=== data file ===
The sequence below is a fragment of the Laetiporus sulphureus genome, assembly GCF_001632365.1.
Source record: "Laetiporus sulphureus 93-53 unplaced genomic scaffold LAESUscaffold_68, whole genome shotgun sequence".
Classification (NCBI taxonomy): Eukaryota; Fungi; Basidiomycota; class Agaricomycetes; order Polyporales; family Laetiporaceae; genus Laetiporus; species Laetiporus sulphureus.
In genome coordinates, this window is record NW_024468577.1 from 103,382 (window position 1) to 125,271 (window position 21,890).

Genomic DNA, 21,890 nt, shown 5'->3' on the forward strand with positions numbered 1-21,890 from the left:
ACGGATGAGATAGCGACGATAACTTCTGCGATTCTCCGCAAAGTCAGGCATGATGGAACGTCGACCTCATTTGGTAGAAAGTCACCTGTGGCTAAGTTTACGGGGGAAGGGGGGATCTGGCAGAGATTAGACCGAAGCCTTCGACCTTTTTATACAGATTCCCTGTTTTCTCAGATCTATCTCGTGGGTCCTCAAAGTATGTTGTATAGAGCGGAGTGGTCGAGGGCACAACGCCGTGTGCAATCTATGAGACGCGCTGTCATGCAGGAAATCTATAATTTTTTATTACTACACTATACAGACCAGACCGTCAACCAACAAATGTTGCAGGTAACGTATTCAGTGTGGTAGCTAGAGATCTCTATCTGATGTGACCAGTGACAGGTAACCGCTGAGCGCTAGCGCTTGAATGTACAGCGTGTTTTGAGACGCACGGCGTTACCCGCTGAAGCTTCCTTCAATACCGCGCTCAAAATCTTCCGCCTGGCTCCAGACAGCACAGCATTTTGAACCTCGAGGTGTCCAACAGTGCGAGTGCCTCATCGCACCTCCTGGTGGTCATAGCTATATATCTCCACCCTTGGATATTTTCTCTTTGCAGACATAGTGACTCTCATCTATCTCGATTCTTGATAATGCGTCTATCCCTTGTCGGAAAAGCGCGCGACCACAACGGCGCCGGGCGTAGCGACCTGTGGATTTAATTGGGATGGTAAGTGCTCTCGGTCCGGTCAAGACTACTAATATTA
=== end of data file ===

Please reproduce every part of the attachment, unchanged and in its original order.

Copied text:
The sequence below is a fragment of the Laetiporus sulphureus genome, assembly GCF_001632365.1.
Source record: "Laetiporus sulphureus 93-53 unplaced genomic scaffold LAESUscaffold_68, whole genome shotgun sequence".
Classification (NCBI taxonomy): Eukaryota; Fungi; Basidiomycota; class Agaricomycetes; order Polyporales; family Laetiporaceae; genus Laetiporus; species Laetiporus sulphureus.
In genome coordinates, this window is record NW_024468577.1 from 103,382 (window position 1) to 125,271 (window position 21,890).

Genomic DNA, 21,890 nt, shown 5'->3' on the forward strand with positions numbered 1-21,890 from the left:
ACGGATGAGATAGCGACGATAACTTCTGCGATTCTCCGCAAAGTCAGGCATGATGGAACGTCGACCTCATTTGGTAGAAAGTCACCTGTGGCTAAGTTTACGGGGGAAGGGGGGATCTGGCAGAGATTAGACCGAAGCCTTCGACCTTTTTATACAGATTCCCTGTTTTCTCAGATCTATCTCGTGGGTCCTCAAAGTATGTTGTATAGAGCGGAGTGGTCGAGGGCACAACGCCGTGTGCAATCTATGAGACGCGCTGTCATGCAGGAAATCTATAATTTTTTATTACTACACTATACAGACCAGACCGTCAACCAACAAATGTTGCAGGTAACGTATTCAGTGTGGTAGCTAGAGATCTCTATCTGATGTGACCAGTGACAGGTAACCGCTGAGCGCTAGCGCTTGAATGTACAGCGTGTTTTGAGACGCACGGCGTTACCCGCTGAAGCTTCCTTCAATACCGCGCTCAAAATCTTCCGCCTGGCTCCAGACAGCACAGCATTTTGAACCTCGAGGTGTCCAACAGTGCGAGTGCCTCATCGCACCTCCTGGTGGTCATAGCTATATATCTCCACCCTTGGATATTTTCTCTTTGCAGACATAGTGACTCTCATCTATCTCGATTCTTGATAATGCGTCTATCCCTTGTCGGAAAAGCGCGCGACCACAACGGCGCCGGGCGTAGCGACCTGTGGATTTAATTGGGATGGTAAGTGCTCTCGGTCCGGTCAAGACTACTAATATTA